The announcement of a new year of fuel reduction activity by DELWP provokes the usual thoughts: will the program be effective in actually reducing fuel? Will it be properly monitored? Will there be negative effects environmentally and economically (over-hot burns, smoke damage to wine grapes, etc)?
In that context, it’s worth drawing attention to the growing interest in indigenous cultural burning, and in particular to the Victorian traditional owner cultural fire strategy, produced by the traditional owner cultural fire knowledge group. You can find this 28 page document online here.
The six principles outlined in the document are as follows:
- Cultural Burning is Right Fire, Right Time, Right Way and for the right (cultural) reasons according to Lore. There are different kinds of cultural fire practices guided by Lore applicable across Victoria’s Countries.
- Burning is a cultural responsibility. Traditional Owners lead the development and application of fire practice on Country; the responsibilities and authority of Traditional Owners are recognised and respected.
- Cultural fire is living knowledge. Aboriginal fire knowledge is shared for continual learning and adaptive management. Traditional Owners will work together on each other’s Country to heal Country and guide practice development. Knowledge and practice are shared.
- Monitoring, evaluation and research support cultural objectives and enable adaptive learning. MER will be used to build a body of evidence that allows cultural burning to occur and grow.
- Country is managed holistically. Traditional Owners manage Country holistically to address multiple values and objectives, healing both Country and culture. Partnership arrangements and management objectives are tailored to each regional and cultural landscape context. This includes analysis of the tenure, regulatory and operational arrangements to support cultural fire application, other beneficial Indigenous management practices, together with a process of learning to continuously improve planning, management and action.
- Cultural Fire is healing. There are substantial positive impacts to Traditional Owner wellbeing and confidence through providing access and authority to practice on Country.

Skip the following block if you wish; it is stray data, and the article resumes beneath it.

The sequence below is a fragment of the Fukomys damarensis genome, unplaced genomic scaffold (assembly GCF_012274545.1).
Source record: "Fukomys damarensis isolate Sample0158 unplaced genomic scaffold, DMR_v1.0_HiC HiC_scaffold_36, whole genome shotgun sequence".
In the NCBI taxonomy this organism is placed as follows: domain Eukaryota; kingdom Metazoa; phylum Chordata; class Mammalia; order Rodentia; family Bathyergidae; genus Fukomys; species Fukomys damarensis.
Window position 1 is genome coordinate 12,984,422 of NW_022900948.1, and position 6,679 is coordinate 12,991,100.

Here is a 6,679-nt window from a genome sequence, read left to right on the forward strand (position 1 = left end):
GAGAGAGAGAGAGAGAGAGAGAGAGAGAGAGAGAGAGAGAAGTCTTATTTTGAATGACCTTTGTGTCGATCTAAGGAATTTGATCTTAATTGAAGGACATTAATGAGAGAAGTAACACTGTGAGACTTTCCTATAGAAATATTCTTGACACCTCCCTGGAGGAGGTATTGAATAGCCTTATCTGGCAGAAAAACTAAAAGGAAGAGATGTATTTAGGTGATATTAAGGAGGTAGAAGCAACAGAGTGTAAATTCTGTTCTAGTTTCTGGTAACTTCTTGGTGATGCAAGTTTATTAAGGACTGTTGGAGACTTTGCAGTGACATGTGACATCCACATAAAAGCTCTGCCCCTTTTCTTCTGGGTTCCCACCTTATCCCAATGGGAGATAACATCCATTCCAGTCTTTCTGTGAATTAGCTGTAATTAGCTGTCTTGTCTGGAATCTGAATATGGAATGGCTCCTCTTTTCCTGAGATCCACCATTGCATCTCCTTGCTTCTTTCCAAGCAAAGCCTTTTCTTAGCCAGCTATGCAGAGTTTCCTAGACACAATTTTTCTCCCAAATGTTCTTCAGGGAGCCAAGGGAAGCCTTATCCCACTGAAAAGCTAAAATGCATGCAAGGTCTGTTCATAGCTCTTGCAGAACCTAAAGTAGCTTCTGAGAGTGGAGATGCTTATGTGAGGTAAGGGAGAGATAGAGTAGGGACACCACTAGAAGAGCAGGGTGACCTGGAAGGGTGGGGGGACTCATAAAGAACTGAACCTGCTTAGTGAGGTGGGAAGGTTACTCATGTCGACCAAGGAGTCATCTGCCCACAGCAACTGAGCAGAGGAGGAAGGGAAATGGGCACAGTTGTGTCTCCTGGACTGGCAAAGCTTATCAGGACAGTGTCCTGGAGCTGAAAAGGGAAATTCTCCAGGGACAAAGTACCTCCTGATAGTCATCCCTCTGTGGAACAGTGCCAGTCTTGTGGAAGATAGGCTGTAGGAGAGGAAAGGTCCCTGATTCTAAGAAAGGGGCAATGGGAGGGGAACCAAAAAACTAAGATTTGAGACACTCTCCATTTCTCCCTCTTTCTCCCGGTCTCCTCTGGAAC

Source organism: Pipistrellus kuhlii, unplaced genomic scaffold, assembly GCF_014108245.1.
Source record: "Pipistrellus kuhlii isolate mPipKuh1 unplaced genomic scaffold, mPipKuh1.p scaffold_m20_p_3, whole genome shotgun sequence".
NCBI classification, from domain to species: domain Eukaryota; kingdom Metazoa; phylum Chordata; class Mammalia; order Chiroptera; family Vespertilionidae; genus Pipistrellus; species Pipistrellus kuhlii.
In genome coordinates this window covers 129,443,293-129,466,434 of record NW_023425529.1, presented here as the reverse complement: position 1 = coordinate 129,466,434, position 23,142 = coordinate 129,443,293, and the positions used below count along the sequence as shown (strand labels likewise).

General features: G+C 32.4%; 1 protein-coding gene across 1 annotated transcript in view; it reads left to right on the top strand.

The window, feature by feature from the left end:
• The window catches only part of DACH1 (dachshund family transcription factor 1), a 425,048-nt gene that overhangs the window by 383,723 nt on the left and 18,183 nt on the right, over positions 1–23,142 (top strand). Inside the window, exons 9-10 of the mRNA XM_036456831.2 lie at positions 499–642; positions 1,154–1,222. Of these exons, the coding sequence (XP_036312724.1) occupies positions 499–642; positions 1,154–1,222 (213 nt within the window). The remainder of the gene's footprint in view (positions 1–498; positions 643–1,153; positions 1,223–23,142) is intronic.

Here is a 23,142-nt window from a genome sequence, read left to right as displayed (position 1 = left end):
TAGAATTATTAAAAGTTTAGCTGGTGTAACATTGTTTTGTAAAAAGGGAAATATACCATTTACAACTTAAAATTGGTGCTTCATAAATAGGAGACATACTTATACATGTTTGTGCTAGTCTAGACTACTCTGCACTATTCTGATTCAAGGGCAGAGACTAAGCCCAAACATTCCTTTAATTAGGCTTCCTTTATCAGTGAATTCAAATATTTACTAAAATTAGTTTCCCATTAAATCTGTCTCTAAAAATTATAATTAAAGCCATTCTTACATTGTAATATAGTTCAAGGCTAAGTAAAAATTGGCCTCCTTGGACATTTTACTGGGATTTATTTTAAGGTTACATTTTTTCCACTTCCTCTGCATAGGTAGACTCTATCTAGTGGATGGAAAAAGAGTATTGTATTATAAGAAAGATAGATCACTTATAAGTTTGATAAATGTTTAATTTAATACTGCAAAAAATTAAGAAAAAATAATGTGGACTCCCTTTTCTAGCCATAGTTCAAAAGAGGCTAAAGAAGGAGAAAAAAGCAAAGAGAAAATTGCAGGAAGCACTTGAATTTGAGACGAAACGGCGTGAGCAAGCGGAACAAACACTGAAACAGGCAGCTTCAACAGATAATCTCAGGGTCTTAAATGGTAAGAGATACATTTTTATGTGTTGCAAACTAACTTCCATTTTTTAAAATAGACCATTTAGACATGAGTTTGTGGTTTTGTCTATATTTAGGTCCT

The whole of this document is worth an attentive reading. The authors acknowledge that the strategy has limitations: ‘Traditional Owners have limited authority, resources and capacity to develop and apply cultural fire practices on Country according to the principles described in the strategy.’ Therein lies a particularly interesting challenge.
Here is a copy of an email I sent to Paul Bates and his reply.
OFFICIAL: RE: Planned Burns
Paul G Bates (DELWP)
Mon, 15 Mar, 10:46 (22 hours ago)
to me, Adrian, Steffen
I hope you are going well.
The two planned burns you refer to are scheduled for the 22/23 and 23/24 seasons.
They are bushfire moderation zone (BMZ) burns, as identified in the Loddon Mallee Region Strategic Plan. The purpose of the BMZ and these burns is to slow the speed and intensity of bushfires. The modelling used to develop the strategic plan has identified these areas as sites where planned burning will reduce risk to the community by reducing the overall fuel hazard.
I know we have talked about these matters before and compared thinking and science on effectiveness of planned burning in reducing risk.
Planned burning is a major part of the states fuel management program and is a priority for government to deliver when conditions are suitable.
While I know you may not agree with our planned burning program, I hope you are able to understand why this work is undertaken and delivered by DELWP Regions and Districts.
Paul Bates | Acting Regional Manager – Forest and Fire Operations – Loddon Mallee Region
Forest, Fire and Regions | Department of Environment, Land, Water and Planning
T: 0409 407 697 | E: firstname.lastname@example.org
From: Robert Simons
Sent: Friday, 12 March 2021 4:53 PM
To: Paul G Bates (DELWP)
Subject: Planned Burns
EXTERNAL SENDER: Links and attachments may be unsafe.
Your department has asked for feed back on future planned burns.
I notice that there are 2 planned burns in the upper Loddon forest , one at Helge track LM MGF0245 and the other near Wewak track LM MGF 0244.
History of previous burns in this forest has shown that the bushfire risk after 2 to 3 years is FAR worse than if left unburnt.
This is the very same area we toured a few years ago and it was agreed that previous burning was a disaster.
The Department has a duty of care to residents to reduce risk, so why is this area being burnt ?
Appreciate your reply
Rob & Anne Simons
I would like to organise a tour of old planned burns in my area of Tarilta and show how dangerous the regrowth is.